…The convention was largely devoid of any mention of the single biggest influence and driver of enthusiasm in the party’s grassroots over the last four years. Republican strategist Karl Rove failed to even mention Trump’s recent tenure in the White House — and suggested that the San Francisco School Board may be more on voters’ minds this year.
Now, I don’t know if Rove is correct. Speaking personally, I suspect that avoiding the mention of Trump in either a favorable or unfavorable light probably reflects more of a Roveian keep-your-options-open strategy than any kind of well-considered view on Rove’s part about what is going to matter to voters in any coming elections. At any rate, you don’t need me to develop your own opinion on the reality of how state GOP conventions are grappling with the World After Trump.
What I DO know is that in Narrative World, Rove isn’t entirely wrong. School boards spending time renaming Abraham Lincoln Middle School or something while many teacher unions oppose safe school re-openings and make fun of parents who ‘want their babysitters back’ absolutely makes for a powerful narrative. Is that narrative powerful enough to move teacher unions out of third rail status?
It is early, and the switches on this rail are very hard to throw.
On the one hand, the generally public sector union-friendly Democratic party has a decent control on power at the federal legislative level and in many states. On the other hand, you could observe that many of the same things are true about national media – and the narrative structure of teacher unions present in national media has changed over the last several months.
To establish a baseline, we can take a look at just five years ago, in 2016. At that time, our analysis of linguistic centrality indicates that there were three distinct narratives about teacher unions: (1) unions in our area are fighting for a fair contract, (2) unions are joining the fight against testing obsession and (3) teachers and students alike are harmed by the underfunding of schools. While coverage obviously includes op-eds and editorials that were not always supportive, in general these were sympathetic, linguistically distinct, regionally cohesive narratives.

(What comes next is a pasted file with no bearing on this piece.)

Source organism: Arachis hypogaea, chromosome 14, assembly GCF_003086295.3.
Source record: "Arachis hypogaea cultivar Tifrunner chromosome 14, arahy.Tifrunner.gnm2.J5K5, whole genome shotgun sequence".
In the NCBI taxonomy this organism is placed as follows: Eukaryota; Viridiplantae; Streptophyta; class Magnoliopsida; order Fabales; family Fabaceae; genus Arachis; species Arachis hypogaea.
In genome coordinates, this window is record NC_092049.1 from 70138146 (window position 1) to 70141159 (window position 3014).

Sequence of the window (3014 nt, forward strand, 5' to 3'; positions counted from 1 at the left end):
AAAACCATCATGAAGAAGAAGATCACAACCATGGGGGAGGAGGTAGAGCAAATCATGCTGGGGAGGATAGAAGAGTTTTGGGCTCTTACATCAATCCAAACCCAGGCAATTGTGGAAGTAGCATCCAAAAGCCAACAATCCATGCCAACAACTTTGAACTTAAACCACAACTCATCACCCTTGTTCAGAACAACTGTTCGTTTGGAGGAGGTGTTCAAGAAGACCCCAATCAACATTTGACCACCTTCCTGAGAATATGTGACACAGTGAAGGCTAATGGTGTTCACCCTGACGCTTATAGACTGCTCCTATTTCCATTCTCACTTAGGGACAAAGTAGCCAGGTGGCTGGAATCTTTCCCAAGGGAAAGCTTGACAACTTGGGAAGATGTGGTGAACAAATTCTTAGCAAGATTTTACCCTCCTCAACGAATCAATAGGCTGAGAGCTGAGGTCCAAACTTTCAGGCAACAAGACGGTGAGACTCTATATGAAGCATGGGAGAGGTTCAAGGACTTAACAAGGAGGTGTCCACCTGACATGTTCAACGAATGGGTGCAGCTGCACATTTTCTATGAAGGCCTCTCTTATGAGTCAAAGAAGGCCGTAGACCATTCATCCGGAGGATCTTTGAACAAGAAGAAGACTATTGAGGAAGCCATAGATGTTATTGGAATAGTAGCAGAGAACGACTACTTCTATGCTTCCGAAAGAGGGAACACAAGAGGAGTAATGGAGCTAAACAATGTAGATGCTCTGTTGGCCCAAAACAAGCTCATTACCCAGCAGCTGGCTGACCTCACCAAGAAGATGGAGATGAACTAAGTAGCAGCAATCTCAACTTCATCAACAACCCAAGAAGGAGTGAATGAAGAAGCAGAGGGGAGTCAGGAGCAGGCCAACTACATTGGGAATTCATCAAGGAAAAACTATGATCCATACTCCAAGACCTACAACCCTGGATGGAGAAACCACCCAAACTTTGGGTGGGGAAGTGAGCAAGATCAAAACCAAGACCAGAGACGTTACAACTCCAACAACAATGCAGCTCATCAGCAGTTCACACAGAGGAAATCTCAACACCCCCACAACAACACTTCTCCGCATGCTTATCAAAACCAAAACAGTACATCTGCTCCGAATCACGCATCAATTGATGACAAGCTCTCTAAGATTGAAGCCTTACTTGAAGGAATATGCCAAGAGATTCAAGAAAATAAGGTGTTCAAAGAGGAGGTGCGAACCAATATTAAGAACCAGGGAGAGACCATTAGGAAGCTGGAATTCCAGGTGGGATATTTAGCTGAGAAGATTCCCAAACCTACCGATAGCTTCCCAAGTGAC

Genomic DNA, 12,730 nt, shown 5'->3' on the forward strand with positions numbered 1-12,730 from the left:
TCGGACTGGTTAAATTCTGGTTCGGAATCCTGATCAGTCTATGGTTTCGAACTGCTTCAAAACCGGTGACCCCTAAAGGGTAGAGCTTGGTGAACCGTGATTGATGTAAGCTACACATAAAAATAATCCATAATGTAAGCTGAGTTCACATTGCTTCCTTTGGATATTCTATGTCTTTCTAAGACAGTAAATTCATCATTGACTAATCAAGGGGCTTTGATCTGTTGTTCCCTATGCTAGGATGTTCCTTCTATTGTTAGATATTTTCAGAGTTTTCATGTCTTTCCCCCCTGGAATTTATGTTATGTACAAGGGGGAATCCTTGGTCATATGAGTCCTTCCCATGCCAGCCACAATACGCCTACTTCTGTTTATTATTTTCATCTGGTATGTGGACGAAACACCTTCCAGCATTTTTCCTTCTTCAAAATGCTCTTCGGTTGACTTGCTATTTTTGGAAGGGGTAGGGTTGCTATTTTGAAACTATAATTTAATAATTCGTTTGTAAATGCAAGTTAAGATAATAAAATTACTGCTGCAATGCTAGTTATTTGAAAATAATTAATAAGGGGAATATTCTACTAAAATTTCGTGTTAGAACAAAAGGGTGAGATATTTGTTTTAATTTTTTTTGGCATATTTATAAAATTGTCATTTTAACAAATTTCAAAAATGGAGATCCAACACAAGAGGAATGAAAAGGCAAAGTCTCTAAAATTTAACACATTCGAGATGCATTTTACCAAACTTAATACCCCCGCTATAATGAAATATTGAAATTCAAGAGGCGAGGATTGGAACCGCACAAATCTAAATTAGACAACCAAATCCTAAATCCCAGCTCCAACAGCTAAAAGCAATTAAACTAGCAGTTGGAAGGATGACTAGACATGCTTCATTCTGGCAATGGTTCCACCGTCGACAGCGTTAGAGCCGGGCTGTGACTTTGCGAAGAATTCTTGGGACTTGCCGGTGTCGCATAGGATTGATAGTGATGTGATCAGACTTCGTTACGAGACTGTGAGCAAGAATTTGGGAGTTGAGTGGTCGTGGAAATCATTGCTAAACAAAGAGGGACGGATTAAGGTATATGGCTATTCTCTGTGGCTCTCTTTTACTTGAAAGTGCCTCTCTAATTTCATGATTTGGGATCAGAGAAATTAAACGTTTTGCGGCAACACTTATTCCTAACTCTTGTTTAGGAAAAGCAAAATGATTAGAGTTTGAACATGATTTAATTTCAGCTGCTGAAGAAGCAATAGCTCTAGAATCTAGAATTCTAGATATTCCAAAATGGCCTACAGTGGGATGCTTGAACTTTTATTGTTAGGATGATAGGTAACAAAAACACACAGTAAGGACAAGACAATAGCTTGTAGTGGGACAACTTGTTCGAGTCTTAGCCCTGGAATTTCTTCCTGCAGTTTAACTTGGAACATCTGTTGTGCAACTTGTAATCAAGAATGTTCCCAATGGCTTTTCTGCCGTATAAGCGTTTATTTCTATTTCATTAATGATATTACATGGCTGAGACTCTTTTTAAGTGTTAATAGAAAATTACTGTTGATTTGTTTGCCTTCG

To visualize this in part, take a look at the network maps below, each of which roughly approximates our analysis of these narratives using the software from our friends at Quid. Nodes are individual articles about teacher unions in 2016. Bold-faced nodes generally represent those we have identified as being about a particular narrative, framing or topic. As usual, similarly colored clusters are very linguistically similar. Closeness and connecting lines also indicate dimensions of linguistic similarity. North, south, east and west have no meaning outside of distance and connectivity. The short of it is the same as above: these were generally central, distinct, internally cohesive narratives about teacher unions. When outlets wrote about each of these topics, they tended to use the same language, talking points and phraseology.
Through 2020, on the other hand, while there were distinct articles about each of these topics, in our judgment they had no influence on the narrative structure of teacher unions. In 2020 there was one narrative: “districts are discussing how and when to re-open schools.” That the nodes are nearly all in bold (i.e. that they are part of this framing) is not an accident. The topic permeated practically every discussion about teacher unions in 2020.